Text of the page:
Ratto: Sharks poised to finish what they started


Ratto: Sharks poised to finish what they started


Ray Ratto

SAN JOSE -- The Sharks are in great shape has often been code for The Sharks are preparing to emit an enormous egg. Thats what happens when your reputation as a skilled and deep team clashes with your reputation for postseason tracheotomies.

But as the San Joses prepare for Game 5 of this Western Conference quarterfinal series with the wobbling Los Angeles Kings, one gets a greater sense they can finish this series without too much fuss or muss because they have gotten so much production from the beneath-the-radar brigade.

Oh, sure there are the cheap amusements like, Is Dany Heatley really a dirty play like Terry Murray said he is? and Who was Joe Thornton blowing a kiss to after his goal in Game 4? But those are empty calories, not to be trusted, for entertainment purposes only.

RELATED: Kings' coach calls out Dany Heatley
What makes one think the Sharks will finish this off with a sonic stomp is the fact that so much of the game-changing is being done not by the big names, but by the small players.

Like Ian White, the former Carolina and Toronto defenseman who began his postseason career with an exquisite headache and is now the second leading scoring defenseman in the league.

Like Scott Nichol, the belt sander with feet who altered Game 4 by first submitting to King Drew Doughtys temper and then elevating it to such a point that he turned the game.

And like Kyle Wellwood, the right wing on the third line who has altered not only his linemates play but those of the Kings who have faced it.

Wellwoods contributions have been the most subtle; his forecheck in Game 4 led directly to the Thornton goal that crushed L.A.s one comeback, and his three assists and plus-4 stand out as numbers, but for the most part he has been simply a steady contributor to the overall health of the Joe Pavelski line.

Certainly this has been good for me, the stubbornly reserved winger said. I think I jelled well with Joe and Torrey (Mitchell), and theres always that feeling when youre fitting in, the game is much more comfortable. Its more fun when youre a contributor.

Wellwood has bounced about from Toronto to Vancouver to Atlant Moscow Oblast (no, not Atlanta) to St. Louis, but he has finally found a consistent place here, to the point where head coach Todd McLellan is probably underutilizing him by not giving him some power play time such is his passing and vision ability.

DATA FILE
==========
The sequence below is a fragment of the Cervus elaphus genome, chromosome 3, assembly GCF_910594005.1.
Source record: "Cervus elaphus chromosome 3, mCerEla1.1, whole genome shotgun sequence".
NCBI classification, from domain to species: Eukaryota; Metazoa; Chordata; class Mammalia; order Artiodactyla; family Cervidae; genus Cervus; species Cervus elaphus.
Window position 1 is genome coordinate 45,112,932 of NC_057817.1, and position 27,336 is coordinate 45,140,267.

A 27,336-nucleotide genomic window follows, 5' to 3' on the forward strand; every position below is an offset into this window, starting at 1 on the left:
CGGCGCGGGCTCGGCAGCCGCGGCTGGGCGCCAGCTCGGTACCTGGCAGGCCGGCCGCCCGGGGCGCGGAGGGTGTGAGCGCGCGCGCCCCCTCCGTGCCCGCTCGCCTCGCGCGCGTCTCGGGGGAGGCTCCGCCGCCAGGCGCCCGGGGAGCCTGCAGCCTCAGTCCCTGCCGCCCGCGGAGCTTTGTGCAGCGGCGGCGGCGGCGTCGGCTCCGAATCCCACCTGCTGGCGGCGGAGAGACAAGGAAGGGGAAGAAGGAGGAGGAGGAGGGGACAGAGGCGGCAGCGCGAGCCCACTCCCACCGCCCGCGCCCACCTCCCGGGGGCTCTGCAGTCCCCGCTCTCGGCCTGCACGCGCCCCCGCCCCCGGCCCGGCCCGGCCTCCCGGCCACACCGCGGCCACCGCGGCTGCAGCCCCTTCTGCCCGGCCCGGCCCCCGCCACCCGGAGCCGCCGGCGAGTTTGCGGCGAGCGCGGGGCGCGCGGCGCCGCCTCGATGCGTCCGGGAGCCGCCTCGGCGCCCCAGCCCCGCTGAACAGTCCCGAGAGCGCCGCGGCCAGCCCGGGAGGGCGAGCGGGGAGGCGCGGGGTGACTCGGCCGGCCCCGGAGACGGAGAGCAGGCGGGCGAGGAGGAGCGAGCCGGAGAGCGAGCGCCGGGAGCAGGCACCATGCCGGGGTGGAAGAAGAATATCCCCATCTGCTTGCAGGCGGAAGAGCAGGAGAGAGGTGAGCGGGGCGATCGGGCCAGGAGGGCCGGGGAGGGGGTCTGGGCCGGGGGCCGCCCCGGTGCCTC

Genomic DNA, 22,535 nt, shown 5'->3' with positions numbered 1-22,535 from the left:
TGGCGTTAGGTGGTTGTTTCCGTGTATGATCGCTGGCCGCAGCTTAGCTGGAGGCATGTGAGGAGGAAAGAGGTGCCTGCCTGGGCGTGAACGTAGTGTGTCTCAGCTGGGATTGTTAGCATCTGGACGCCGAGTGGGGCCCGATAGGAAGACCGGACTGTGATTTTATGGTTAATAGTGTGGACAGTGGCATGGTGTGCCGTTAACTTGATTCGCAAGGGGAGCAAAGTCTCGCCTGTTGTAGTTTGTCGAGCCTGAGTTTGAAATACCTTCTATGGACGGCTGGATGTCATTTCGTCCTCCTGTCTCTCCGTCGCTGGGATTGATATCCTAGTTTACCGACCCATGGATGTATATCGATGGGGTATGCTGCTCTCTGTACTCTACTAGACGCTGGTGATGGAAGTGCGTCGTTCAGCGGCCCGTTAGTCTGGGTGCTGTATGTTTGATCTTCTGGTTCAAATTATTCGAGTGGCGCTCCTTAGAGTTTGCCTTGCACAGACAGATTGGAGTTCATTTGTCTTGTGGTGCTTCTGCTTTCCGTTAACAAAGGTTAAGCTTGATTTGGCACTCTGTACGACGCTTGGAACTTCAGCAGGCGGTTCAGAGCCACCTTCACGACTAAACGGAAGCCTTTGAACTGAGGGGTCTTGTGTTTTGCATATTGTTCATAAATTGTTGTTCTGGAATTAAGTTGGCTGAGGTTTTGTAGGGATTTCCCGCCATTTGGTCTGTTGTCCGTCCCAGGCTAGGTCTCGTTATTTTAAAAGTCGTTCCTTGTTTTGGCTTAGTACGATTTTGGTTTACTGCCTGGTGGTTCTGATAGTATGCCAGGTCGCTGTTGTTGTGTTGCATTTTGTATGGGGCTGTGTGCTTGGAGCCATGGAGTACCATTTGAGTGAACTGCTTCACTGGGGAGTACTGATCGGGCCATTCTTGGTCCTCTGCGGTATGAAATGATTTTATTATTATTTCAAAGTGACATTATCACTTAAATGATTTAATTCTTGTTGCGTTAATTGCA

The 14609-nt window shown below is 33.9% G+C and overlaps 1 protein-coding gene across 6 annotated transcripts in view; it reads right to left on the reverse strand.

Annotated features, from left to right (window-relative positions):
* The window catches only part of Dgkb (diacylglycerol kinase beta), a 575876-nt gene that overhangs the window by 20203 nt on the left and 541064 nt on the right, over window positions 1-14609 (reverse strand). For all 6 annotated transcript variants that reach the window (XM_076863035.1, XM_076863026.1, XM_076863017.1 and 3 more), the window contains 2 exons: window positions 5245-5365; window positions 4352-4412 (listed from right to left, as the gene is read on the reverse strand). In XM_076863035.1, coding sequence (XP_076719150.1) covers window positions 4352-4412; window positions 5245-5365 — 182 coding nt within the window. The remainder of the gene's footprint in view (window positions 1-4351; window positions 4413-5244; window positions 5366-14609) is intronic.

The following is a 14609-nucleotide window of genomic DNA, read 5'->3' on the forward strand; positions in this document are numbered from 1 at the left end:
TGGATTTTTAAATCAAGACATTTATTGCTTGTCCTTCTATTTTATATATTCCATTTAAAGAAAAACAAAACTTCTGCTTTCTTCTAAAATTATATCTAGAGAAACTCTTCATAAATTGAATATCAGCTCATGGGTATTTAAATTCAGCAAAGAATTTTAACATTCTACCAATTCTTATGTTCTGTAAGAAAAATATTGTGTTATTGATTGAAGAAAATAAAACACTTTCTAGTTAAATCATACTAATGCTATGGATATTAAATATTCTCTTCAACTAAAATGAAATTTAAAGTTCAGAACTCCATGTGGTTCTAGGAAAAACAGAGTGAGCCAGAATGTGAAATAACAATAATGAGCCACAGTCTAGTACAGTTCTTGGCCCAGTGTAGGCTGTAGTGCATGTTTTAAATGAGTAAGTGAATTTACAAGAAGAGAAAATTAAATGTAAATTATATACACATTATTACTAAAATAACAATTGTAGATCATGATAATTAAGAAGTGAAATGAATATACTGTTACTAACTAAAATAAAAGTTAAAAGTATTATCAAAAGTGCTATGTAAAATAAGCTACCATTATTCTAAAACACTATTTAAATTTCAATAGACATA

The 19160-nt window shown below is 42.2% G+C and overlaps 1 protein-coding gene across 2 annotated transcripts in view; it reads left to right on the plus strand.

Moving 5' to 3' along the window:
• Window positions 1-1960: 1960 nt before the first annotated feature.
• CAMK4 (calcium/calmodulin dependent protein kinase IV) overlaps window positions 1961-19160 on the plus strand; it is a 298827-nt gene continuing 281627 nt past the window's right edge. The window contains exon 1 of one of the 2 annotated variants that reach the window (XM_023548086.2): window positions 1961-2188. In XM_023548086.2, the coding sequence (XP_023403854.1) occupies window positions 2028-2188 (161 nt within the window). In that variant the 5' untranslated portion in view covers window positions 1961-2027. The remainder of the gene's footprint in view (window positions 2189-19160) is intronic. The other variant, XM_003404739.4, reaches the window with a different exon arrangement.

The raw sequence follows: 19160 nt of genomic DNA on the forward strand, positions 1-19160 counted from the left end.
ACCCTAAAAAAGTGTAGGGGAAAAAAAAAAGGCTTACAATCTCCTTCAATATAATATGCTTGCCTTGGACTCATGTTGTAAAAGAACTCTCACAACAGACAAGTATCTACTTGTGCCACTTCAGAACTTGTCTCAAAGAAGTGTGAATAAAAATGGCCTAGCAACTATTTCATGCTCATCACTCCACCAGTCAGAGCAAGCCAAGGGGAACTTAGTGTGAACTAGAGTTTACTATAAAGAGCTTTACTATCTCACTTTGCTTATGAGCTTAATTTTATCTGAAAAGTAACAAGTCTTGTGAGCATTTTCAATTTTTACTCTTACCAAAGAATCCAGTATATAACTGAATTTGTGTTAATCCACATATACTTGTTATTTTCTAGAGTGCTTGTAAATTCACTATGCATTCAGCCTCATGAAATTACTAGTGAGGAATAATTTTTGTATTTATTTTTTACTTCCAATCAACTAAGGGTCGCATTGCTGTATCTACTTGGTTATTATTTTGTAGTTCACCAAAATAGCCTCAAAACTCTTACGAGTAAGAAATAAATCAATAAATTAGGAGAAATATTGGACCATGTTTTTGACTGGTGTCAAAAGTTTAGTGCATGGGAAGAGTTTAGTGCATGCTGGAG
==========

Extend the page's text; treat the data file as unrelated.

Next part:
White, on the other hand, has seen this coming since he started playing. He just never got a chance to show it.

Oh, this is how Ive imagined it all along, he said. I knew I could play at a high level, contribute and help us win. Im kind of built for the postseason, I think. I can dig down deeper, give some extra, contribute where its needed. Ive been ready for this.

That said, five assists in seven periods is an exemplary bit of production.

RELATED: Sharks win despite getting outshot by Kings
Finally, there is Nichol, who engaged with Doughty (well, was engaged with Doughty, more like) enough to take him to the penalty box on coincidental minor penalties that resulted in two Sharks goals.

Nichol seemed a bit sheepish about his contribution for attribution, though he understands the value of the tradeoff between the fourth-line center and the top defenseman. So does Dan Boyle, the Sharks top defenseman, who said, Oh, thats a tradeoff that works in our favor. Its a very good trade, in fact.

He then broke into laughter as he struggled not to make it seem like Nichol was acceptable collateral damage. Make sure you write that I was laughing when I said that, he said. Then he laughed again.

These bricks in the wall have given San Jose a depth advantage that some people suspected wasnt there, or that could be exploited later in the postseason. And maybe it can. But so far, not now, not here, not by the Kings. And when the not-quite-big-names are owning their space, its easier for the dreadnoughts to own theirs as well.

In short, the Sharks may turn this back into a series with a lackluster performance Saturday night, but theyre going to work very hard to do so, because theyve shown all the signs and all the numbers required to be a team that finishes what it starts rather than being finished by what it starts.

WATCH: Game 4 highlights

Heatley explained his trip on Kings defenseman Alec Martinez that so irritated Murray as a simple case of, He tried to get out of my way, and I just didnt move. Whatever. To the surprise of no people, there was no interest from the league in convening a disciplinary hearing.